Speaking of the yarn, exceptionally bulky yarn is hard to come by at an affordable price. Size-wise, a lot of mass market yarns max out at being designed for about a size 13 or 15 (US) knitting needle. For this project, I found some yarn designed for a size 11 needle that would work as a rug, and simply doubled it up to get a bulky yarn that knits well on size 50 needles for a reasonable price.
For all you dog lovers out there, this is one of my dogs, Woodrow. Today is apparently National Puppy Day, so it worked out that Woodrow decided to model this rug for us. And by that I mean wander into my shot and take a nap. :)
Bulky Knit Rug Pattern
How to do a basic knitting cast on
How to do a knit stitch
How to purl
How to bind off
How to knit rib stitch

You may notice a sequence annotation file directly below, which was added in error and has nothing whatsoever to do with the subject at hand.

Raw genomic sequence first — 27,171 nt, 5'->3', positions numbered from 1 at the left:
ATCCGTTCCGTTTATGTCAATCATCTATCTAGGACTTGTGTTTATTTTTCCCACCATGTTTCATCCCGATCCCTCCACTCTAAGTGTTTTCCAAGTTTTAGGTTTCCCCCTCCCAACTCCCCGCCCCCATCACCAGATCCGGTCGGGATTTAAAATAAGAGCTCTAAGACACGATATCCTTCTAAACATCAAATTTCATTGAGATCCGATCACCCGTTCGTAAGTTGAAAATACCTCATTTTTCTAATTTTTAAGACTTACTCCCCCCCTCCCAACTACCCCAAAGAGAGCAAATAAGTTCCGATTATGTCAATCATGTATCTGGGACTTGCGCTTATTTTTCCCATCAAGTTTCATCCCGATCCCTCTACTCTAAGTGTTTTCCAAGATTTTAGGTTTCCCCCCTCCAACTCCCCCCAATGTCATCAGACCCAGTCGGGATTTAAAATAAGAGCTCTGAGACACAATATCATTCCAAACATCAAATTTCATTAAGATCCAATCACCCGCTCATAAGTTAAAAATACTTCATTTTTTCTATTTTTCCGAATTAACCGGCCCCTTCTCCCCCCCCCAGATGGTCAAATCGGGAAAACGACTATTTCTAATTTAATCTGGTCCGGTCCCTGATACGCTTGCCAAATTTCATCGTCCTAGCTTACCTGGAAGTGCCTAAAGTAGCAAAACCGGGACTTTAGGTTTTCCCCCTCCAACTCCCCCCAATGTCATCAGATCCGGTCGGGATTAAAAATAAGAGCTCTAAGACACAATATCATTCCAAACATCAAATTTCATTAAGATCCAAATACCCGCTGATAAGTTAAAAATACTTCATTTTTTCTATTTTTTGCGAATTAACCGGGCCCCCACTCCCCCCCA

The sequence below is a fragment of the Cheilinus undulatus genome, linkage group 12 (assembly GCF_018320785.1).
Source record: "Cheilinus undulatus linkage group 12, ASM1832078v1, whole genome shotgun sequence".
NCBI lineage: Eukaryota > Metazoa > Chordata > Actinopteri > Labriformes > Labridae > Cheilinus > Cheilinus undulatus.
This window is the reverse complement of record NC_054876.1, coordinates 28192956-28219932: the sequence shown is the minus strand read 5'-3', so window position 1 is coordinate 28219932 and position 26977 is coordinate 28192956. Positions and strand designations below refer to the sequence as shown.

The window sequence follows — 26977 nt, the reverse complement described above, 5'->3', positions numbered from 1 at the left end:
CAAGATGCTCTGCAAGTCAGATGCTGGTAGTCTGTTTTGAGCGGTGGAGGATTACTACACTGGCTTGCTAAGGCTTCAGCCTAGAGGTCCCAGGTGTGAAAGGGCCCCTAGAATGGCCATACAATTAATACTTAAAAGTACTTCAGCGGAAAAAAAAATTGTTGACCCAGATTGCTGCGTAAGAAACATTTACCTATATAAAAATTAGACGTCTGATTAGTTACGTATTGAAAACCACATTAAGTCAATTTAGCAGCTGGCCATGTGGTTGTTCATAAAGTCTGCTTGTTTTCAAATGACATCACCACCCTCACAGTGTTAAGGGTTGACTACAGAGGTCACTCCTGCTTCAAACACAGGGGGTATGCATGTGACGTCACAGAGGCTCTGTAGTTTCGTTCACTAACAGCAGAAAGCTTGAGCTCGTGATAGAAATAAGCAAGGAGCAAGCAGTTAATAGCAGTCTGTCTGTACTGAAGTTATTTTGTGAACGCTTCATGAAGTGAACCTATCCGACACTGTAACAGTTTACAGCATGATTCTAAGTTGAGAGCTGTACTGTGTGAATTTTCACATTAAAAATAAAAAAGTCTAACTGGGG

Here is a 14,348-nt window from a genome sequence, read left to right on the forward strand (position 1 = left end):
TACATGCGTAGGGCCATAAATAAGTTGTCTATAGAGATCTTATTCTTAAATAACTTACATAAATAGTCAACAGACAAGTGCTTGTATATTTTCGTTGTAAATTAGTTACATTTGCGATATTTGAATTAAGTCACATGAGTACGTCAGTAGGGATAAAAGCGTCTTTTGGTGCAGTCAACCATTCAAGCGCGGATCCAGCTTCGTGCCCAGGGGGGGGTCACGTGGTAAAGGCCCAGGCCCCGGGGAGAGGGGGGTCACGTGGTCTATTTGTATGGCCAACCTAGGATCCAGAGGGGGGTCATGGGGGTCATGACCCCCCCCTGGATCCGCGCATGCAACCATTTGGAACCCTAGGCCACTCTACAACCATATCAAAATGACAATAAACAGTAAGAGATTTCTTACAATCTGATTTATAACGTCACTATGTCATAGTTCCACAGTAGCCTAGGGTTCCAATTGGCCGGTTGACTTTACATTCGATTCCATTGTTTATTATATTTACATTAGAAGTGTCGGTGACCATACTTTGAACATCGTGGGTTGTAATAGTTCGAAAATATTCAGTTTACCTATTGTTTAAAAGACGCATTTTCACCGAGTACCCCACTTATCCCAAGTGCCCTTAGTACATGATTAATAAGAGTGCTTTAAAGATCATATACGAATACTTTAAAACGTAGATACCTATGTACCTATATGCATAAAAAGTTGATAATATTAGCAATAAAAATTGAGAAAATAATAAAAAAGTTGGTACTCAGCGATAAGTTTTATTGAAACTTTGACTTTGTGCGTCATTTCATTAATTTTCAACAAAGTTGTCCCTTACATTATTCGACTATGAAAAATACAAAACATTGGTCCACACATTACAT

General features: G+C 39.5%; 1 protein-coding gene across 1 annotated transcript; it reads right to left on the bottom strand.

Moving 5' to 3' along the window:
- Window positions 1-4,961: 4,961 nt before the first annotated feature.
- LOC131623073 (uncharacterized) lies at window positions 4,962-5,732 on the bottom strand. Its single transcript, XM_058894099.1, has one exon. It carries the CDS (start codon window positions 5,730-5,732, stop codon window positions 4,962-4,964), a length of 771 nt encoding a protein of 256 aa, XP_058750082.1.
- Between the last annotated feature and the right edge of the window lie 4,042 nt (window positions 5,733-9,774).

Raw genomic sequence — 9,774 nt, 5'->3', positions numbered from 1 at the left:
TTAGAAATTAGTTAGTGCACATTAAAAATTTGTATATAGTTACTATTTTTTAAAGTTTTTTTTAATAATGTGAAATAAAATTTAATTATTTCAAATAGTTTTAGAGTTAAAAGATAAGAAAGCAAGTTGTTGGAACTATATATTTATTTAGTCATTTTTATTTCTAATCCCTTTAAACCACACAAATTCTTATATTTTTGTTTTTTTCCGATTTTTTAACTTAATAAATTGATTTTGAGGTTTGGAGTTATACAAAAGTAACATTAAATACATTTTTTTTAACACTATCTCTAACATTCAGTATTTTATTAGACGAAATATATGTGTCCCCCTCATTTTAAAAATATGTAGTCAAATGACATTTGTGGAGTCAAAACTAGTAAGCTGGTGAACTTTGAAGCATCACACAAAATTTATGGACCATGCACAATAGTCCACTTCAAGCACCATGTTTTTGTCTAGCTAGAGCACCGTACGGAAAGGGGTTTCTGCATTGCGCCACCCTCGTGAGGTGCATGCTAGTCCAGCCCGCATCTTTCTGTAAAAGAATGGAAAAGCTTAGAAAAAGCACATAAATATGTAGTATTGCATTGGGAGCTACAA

How to read yarn labels (to help selecting a different yarn than the one listed here)
How to knit stockinette stitch (see the bottom of this post for a tutorial)
CO – cast on
k – knit
p – purl
sts – stitches
BO – bind off
1 pair size 50 US knitting needles
4 skeins Bernat Blanket yarn in Pale Grey
tapestry needle for sewing panels & weaving in ends
This whole pattern is knit holding two strands of yarn together to achieve a bulkier look.
Panel 1 & 3: Garter Panels
CO 20 sts
k all rows
Continue until panel measures 5 feet. BO all sts and weave in ends.
Panel 2: Stockinette Panel
CO 20 sts
1. k across
2. p across
Repeat rows 1 & 2 until panel measures 5 feet. BO all sts and weave in ends.
Using a tapestry needle, sew panels 1 & 3 to either side of panel 2. Weave in all ends to finish.
How to knit stockinette stitch
As I mentioned in last week’s weekly picks, I’ll be winding down this season’s Knewbies/knitting 101 series today with this final post sharing the most recognizable stitch in knitting – stockinette stitch. For those brand new to knitting, here’s a video tutorial on how to knit stockinette stitch. And since two thirds of this rug is knit in garter stitch, you can check out this post for how to knit that too.